Guy Carpenter & Company Inc. reported the publication of Property Specialty Update – 1 January 2006 Renewal Season Overview, an in-depth report on the Jan. 1, 2006 property renewal season.
The study, which significantly expands on the property findings of Guy Carpenter’s recently published U.S. Reinsurance Renewals at Jan. 1, 2006, provides a detailed assessment of reinsurance renewals in Europe, Asia Pacific and the United States. The report covers the areas of property catastrophe, property risk excess of loss, proportional treaty, retrocession, rating agencies and modeling, catastrophe bonds and new market capital.
“The unprecedented catastrophe losses of 2005 were true ‘market changing’ events for the property segment, with substantial short- and long-term consequences for pricing and capitalization,” said Timothy Gardner, Global Leader of Guy Carpenter’s Property Specialty Practice. “They have led reinsurers to readjust historical catastrophe reinsurance ratings, which in their view had underestimated both the frequency and severity of hurricane activity. Rating agencies have also begun to reassess catastrophic risk and the capital required to support it, and this will continue to be a pressure point well into 2006.”
The report closely examines recent pricing trends, capacity availability and marketing issues surrounding the recent renewal season. In addition, it provides commentary on the recent actions of rating agencies and the probable implications for insurers and reinsurers as a result of their reassessments of catastrophe risk and loadings attributed to modeled losses.
Among the study’s highlights:
* Property Catastrophe – Preliminary estimates show prices rising for the first time in two years, to mid-1990s levels, with massive increases on some U.S. renewals. A reassessment of rating agency capital requirements, readjustment of catastrophe models and the rising cost of capital influenced pricing decisions, although there was no shortage of capacity.
* Risk Excess of Loss – Pricing changes in the per risk market were less substantial, however, a number reinsurers did seek to limit the amount of catastrophe limit provided on per risk treaties, with others excluding critical catastrophe in the renewal of worldwide risk excess of loss treaties.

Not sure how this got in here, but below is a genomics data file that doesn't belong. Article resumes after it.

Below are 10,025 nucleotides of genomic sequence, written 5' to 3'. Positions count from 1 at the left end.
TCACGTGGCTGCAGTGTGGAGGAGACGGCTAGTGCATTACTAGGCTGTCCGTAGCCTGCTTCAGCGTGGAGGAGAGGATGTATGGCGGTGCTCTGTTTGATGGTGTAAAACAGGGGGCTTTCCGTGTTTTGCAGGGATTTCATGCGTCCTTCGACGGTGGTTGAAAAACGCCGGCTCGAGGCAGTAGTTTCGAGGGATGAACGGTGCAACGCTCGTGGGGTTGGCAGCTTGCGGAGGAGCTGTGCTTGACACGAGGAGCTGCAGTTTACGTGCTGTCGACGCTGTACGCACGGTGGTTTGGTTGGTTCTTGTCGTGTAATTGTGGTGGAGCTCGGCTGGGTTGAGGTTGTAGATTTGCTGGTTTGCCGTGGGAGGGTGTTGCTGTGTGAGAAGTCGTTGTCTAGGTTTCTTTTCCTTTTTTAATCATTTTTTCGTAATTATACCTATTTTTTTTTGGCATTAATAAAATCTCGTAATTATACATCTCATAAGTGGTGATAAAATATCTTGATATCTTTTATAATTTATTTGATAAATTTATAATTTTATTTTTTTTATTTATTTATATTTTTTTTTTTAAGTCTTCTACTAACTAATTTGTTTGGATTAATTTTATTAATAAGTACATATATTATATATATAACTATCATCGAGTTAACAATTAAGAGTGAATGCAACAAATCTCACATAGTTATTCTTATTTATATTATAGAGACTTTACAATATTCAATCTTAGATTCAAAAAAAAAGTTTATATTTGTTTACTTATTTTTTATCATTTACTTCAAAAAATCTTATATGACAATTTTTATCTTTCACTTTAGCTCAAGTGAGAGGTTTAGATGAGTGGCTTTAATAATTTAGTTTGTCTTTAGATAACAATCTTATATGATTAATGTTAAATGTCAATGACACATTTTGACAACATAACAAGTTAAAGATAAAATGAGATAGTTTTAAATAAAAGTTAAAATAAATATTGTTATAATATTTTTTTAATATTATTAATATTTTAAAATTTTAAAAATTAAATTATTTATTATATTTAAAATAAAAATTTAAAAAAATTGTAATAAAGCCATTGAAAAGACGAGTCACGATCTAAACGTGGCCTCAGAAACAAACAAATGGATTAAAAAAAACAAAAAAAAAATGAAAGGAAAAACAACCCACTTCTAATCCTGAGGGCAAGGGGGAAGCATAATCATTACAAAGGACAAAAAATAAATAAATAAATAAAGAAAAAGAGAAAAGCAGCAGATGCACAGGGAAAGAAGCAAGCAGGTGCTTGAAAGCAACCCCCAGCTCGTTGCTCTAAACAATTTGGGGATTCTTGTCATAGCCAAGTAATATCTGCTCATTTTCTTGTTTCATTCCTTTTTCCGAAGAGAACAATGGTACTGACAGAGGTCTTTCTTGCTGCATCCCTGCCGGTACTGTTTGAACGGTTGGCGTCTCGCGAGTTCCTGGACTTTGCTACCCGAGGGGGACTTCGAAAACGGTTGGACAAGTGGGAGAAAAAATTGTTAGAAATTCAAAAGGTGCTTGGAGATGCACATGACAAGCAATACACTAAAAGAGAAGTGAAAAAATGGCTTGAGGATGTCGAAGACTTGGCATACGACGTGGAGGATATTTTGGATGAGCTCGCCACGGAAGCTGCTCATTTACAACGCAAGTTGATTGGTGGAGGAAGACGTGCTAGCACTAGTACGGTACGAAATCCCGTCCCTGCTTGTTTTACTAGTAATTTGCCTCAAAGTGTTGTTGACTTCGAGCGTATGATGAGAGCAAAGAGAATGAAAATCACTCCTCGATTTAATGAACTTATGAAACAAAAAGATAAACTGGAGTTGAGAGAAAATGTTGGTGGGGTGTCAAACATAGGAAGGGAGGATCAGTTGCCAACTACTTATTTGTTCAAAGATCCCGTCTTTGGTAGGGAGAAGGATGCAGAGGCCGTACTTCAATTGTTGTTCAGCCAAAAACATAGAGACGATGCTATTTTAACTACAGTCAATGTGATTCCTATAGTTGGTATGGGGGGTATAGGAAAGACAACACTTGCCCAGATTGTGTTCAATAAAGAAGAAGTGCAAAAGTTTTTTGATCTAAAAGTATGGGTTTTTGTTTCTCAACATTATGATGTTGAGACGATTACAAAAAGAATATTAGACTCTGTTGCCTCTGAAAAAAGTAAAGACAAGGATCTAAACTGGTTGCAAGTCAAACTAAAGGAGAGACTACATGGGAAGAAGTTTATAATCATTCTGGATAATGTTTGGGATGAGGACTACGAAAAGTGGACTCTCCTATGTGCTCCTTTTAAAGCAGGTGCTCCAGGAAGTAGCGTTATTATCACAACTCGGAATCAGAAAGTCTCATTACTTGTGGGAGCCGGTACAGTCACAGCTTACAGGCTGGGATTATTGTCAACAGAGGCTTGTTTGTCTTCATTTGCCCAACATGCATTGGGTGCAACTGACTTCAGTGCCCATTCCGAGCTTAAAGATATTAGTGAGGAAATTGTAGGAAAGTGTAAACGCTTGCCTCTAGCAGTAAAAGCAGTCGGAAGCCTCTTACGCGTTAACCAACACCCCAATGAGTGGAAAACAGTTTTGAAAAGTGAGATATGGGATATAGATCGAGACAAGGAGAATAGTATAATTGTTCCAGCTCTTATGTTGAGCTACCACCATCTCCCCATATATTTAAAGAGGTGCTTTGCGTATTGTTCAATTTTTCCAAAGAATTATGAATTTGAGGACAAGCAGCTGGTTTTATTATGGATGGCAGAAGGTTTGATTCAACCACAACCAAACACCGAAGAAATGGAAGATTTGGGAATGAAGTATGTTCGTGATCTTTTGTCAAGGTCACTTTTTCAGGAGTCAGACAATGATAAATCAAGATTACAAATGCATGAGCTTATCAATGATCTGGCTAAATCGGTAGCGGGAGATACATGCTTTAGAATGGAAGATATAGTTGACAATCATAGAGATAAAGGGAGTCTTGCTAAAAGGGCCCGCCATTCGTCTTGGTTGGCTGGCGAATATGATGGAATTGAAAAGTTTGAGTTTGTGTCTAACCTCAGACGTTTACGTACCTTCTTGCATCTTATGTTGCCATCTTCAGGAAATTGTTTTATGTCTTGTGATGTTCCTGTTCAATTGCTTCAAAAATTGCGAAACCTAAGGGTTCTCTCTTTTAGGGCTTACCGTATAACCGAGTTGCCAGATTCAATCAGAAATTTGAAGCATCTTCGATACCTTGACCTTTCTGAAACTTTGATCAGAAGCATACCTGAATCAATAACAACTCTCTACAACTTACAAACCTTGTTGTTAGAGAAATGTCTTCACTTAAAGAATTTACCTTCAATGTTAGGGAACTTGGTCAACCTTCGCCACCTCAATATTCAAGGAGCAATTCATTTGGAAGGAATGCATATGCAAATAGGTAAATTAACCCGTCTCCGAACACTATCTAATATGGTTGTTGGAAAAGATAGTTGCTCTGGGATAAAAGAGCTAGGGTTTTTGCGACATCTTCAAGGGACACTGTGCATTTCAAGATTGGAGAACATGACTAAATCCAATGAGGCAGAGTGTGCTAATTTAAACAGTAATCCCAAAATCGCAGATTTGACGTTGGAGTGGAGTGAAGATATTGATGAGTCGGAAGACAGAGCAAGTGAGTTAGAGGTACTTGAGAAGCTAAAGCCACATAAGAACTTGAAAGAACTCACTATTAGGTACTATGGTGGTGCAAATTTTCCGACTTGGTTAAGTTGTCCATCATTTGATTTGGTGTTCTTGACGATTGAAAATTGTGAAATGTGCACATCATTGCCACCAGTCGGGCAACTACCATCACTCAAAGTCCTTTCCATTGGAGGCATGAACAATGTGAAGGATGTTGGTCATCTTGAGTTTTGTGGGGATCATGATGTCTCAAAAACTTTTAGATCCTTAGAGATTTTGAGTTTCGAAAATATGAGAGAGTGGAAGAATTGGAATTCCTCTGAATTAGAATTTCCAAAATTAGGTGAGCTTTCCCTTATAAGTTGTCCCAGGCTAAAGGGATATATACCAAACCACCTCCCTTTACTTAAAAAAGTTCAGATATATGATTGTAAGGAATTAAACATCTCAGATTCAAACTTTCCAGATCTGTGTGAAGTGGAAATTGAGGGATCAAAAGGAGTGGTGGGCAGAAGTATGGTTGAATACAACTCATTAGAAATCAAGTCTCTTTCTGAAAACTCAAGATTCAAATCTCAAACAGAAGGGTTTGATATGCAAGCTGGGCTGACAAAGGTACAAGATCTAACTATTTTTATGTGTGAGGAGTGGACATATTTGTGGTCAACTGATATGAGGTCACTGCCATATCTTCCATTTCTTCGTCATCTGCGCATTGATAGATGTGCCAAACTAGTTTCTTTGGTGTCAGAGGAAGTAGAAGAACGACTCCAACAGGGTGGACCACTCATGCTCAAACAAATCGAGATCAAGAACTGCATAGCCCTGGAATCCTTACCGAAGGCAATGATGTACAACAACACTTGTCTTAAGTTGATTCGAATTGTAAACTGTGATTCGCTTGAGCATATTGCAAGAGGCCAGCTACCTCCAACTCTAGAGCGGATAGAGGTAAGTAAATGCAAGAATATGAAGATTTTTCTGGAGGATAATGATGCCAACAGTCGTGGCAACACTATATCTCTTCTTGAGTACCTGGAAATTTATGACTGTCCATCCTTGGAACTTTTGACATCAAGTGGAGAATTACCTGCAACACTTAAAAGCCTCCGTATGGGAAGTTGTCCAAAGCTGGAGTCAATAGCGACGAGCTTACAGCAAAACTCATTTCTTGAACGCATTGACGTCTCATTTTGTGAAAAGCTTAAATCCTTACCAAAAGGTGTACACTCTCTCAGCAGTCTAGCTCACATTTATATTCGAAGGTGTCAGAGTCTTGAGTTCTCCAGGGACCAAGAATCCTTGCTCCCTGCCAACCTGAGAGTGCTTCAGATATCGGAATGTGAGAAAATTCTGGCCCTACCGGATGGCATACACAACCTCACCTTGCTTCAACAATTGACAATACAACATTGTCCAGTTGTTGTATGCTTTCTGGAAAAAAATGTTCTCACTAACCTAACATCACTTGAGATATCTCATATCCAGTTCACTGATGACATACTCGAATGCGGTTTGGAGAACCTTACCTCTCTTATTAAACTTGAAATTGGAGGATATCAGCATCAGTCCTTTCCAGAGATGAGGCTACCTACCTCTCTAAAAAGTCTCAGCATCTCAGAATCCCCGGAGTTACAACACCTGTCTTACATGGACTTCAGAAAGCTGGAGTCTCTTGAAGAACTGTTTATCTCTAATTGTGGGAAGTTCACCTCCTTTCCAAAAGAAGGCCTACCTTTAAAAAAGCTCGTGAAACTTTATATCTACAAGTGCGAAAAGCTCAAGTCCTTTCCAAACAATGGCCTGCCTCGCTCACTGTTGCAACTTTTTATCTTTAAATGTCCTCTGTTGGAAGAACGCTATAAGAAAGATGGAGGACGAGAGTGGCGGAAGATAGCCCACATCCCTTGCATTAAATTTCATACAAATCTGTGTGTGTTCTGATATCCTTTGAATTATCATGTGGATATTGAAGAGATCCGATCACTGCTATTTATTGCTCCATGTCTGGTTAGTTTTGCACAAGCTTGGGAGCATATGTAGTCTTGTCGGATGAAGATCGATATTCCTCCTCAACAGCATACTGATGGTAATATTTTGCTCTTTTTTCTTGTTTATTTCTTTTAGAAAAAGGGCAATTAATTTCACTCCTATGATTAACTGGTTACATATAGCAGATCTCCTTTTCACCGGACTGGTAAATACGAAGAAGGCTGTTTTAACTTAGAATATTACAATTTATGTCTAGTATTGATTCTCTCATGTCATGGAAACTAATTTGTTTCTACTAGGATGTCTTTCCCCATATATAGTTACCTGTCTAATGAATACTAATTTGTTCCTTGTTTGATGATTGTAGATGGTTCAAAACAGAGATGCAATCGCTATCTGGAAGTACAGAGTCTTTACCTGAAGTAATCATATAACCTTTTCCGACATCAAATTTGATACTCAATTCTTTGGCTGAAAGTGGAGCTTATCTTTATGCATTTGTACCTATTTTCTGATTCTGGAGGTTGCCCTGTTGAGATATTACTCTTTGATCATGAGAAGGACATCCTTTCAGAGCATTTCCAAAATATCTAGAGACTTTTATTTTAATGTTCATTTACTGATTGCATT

* Pro Rata – For most reinsurers, this remains a less attractive line of business than excess of loss. In terms of both the number of participants and capacity, this segment of the market was relatively stable in 2005.
* Retrocession – Retrocession programs with U.S. exposures generally experienced a total loss in 2005. Consequently, Jan. 1, 2006 renewals saw limited capacity and relative price increases in the region of 100 percent. Reinsurers also sought to separate U.S. and non-U.S. coverages.
* Rating Agencies – In the wake of the 2005 hurricane season, rating agencies immediately downgraded a number of reinsurers. They have since been aggressive in instituting stricter capital adequacy requirements and new measurement standards for catastrophic risk.
* New Market Entrants – In reaction to the 2005 losses, $8.5 billion of new capital entered the market, anticipating rising reinsurance rates. Though they did not play a major role at the time of the Jan. 1, 2006 renewals, these new reinsurers are expected be a more significant factor later in 2006.
* Catastrophe Bonds and Alternative Risk Transfer – A record amount of nearly $2 billion of catastrophe bonds were issued in 2005, and this segment should continue to thrive in 2006. Meanwhile, the market for structured risk products remains challenging, with accounting and regulatory issues troubling buyers and sellers.
Property Specialty Update – 1 January 2006 Renewal Season Overview is available for download at www.guycarp.com.
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